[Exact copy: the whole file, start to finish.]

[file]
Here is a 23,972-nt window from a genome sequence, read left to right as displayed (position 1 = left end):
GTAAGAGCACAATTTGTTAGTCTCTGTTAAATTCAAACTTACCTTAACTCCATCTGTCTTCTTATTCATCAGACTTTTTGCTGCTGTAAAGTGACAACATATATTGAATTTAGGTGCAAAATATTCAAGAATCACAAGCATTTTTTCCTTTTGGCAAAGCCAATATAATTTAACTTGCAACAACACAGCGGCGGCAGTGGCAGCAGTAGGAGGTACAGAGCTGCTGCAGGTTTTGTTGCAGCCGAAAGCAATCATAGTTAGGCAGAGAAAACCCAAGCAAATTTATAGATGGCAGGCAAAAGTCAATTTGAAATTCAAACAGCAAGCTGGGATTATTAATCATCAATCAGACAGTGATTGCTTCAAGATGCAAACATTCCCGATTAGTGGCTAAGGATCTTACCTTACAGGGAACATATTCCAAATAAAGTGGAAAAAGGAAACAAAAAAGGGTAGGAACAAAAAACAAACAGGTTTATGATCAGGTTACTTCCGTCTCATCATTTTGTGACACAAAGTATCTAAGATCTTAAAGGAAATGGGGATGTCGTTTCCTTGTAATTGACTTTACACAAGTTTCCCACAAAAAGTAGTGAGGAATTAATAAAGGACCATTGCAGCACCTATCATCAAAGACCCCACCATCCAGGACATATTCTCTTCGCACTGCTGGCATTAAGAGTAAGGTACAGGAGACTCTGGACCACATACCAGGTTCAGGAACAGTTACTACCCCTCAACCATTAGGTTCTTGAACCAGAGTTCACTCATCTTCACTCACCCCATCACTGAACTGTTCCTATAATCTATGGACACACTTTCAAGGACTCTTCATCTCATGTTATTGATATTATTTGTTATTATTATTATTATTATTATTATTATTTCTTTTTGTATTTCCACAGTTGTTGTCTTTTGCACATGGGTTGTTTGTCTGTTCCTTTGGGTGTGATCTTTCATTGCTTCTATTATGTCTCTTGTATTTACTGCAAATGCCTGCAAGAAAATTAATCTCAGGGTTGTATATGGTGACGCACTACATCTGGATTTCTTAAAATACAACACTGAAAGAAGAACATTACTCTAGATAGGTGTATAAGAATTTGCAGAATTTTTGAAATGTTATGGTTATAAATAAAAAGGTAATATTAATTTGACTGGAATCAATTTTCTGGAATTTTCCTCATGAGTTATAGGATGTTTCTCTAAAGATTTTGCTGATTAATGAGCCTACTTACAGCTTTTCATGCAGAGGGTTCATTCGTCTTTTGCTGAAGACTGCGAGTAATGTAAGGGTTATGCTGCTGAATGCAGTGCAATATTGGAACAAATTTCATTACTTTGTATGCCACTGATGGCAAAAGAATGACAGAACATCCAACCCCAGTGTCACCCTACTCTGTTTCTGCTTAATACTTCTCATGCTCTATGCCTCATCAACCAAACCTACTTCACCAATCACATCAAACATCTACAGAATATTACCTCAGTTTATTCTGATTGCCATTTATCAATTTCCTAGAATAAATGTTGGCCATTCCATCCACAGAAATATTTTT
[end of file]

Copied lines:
Here is a 23,972-nt window from a genome sequence, read left to right as displayed (position 1 = left end):
GTAAGAGCACAATTTGTTAGTCTCTGTTAAATTCAAACTTACCTTAACTCCATCTGTCTTCTTATTCATCAGACTTTTTGCTGCTGTAAAGTGACAACATATATTGAATTTAGGTGCAAAATATTCAAGAATCACAAGCATTTTTTCCTTTTGGCAAAGCCAATATAATTTAACTTGCAACAACACAGCGGCGGCAGTGGCAGCAGTAGGAGGTACAGAGCTGCTGCAGGTTTTGTTGCAGCCGAAAGCAATCATAGTTAGGCAGAGAAAACCCAAGCAAATTTATAGATGGCAGGCAAAAGTCAATTTGAAATTCAAACAGCAAGCTGGGATTATTAATCATCAATCAGACAGTGATTGCTTCAAGATGCAAACATTCCCGATTAGTGGCTAAGGATCTTACCTTACAGGGAACATATTCCAAATAAAGTGGAAAAAGGAAACAAAAAAGGGTAGGAACAAAAAACAAACAGGTTTATGATCAGGTTACTTCCGTCTCATCATTTTGTGACACAAAGTATCTAAGATCTTAAAGGAAATGGGGATGTCGTTTCCTTGTAATTGACTTTACACAAGTTTCCCACAAAAAGTAGTGAGGAATTAATAAAGGACCATTGCAGCACCTATCATCAAAGACCCCACCATCCAGGACATATTCTCTTCGCACTGCTGGCATTAAGAGTAAGGTACAGGAGACTCTGGACCACATACCAGGTTCAGGAACAGTTACTACCCCTCAACCATTAGGTTCTTGAACCAGAGTTCACTCATCTTCACTCACCCCATCACTGAACTGTTCCTATAATCTATGGACACACTTTCAAGGACTCTTCATCTCATGTTATTGATATTATTTGTTATTATTATTATTATTATTATTATTATTTCTTTTTGTATTTCCACAGTTGTTGTCTTTTGCACATGGGTTGTTTGTCTGTTCCTTTGGGTGTGATCTTTCATTGCTTCTATTATGTCTCTTGTATTTACTGCAAATGCCTGCAAGAAAATTAATCTCAGGGTTGTATATGGTGACGCACTACATCTGGATTTCTTAAAATACAACACTGAAAGAAGAACATTACTCTAGATAGGTGTATAAGAATTTGCAGAATTTTTGAAATGTTATGGTTATAAATAAAAAGGTAATATTAATTTGACTGGAATCAATTTTCTGGAATTTTCCTCATGAGTTATAGGATGTTTCTCTAAAGATTTTGCTGATTAATGAGCCTACTTACAGCTTTTCATGCAGAGGGTTCATTCGTCTTTTGCTGAAGACTGCGAGTAATGTAAGGGTTATGCTGCTGAATGCAGTGCAATATTGGAACAAATTTCATTACTTTGTATGCCACTGATGGCAAAAGAATGACAGAACATCCAACCCCAGTGTCACCCTACTCTGTTTCTGCTTAATACTTCTCATGCTCTATGCCTCATCAACCAAACCTACTTCACCAATCACATCAAACATCTACAGAATATTACCTCAGTTTATTCTGATTGCCATTTATCAATTTCCTAGAATAAATGTTGGCCATTCCATCCACAGAAATATTTTT